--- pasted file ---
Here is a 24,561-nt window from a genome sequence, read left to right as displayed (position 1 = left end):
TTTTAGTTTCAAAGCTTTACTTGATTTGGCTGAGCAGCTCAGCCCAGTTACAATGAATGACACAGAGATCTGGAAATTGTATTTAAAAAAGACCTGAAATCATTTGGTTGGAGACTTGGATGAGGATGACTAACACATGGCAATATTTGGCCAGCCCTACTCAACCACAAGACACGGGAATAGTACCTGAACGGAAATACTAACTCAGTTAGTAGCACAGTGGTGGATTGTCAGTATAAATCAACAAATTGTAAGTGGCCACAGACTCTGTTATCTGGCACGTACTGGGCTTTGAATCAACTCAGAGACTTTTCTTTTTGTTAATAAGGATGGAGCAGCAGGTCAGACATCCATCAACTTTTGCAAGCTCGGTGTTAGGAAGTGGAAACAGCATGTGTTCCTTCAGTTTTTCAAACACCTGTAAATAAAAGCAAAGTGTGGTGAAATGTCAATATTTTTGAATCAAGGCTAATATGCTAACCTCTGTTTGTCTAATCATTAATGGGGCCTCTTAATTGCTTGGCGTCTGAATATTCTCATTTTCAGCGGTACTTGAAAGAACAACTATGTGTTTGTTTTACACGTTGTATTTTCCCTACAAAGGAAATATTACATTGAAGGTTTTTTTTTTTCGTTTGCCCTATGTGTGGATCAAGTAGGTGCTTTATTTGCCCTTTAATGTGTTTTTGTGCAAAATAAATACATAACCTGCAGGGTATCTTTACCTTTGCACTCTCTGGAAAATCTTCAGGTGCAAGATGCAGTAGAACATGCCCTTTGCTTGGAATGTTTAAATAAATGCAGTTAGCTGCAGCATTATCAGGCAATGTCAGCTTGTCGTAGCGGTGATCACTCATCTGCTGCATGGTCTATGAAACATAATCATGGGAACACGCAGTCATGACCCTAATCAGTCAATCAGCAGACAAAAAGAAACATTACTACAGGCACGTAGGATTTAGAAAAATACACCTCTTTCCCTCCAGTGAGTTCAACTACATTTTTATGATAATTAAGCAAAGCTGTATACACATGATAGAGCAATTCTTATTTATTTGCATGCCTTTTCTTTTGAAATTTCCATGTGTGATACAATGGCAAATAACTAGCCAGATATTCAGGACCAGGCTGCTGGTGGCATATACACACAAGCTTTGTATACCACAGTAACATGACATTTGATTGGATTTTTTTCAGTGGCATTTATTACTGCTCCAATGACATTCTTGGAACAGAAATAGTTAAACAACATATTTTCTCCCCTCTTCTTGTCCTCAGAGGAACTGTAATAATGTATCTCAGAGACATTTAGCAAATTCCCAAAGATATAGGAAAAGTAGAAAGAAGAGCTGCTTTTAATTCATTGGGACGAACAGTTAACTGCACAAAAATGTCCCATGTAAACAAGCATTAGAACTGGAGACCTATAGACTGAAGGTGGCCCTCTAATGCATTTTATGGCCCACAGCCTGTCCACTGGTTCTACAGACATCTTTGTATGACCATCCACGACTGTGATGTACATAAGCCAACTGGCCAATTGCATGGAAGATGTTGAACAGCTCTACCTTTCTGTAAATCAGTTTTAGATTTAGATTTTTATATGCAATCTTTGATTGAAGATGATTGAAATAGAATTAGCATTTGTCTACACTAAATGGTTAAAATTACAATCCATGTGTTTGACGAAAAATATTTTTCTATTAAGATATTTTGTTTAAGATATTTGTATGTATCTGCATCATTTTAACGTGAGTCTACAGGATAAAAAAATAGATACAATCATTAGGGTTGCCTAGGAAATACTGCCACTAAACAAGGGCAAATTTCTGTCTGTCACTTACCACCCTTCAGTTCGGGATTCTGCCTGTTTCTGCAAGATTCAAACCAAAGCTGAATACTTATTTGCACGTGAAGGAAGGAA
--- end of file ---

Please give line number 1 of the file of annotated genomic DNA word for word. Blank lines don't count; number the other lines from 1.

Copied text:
Here is a 24,561-nt window from a genome sequence, read left to right as displayed (position 1 = left end):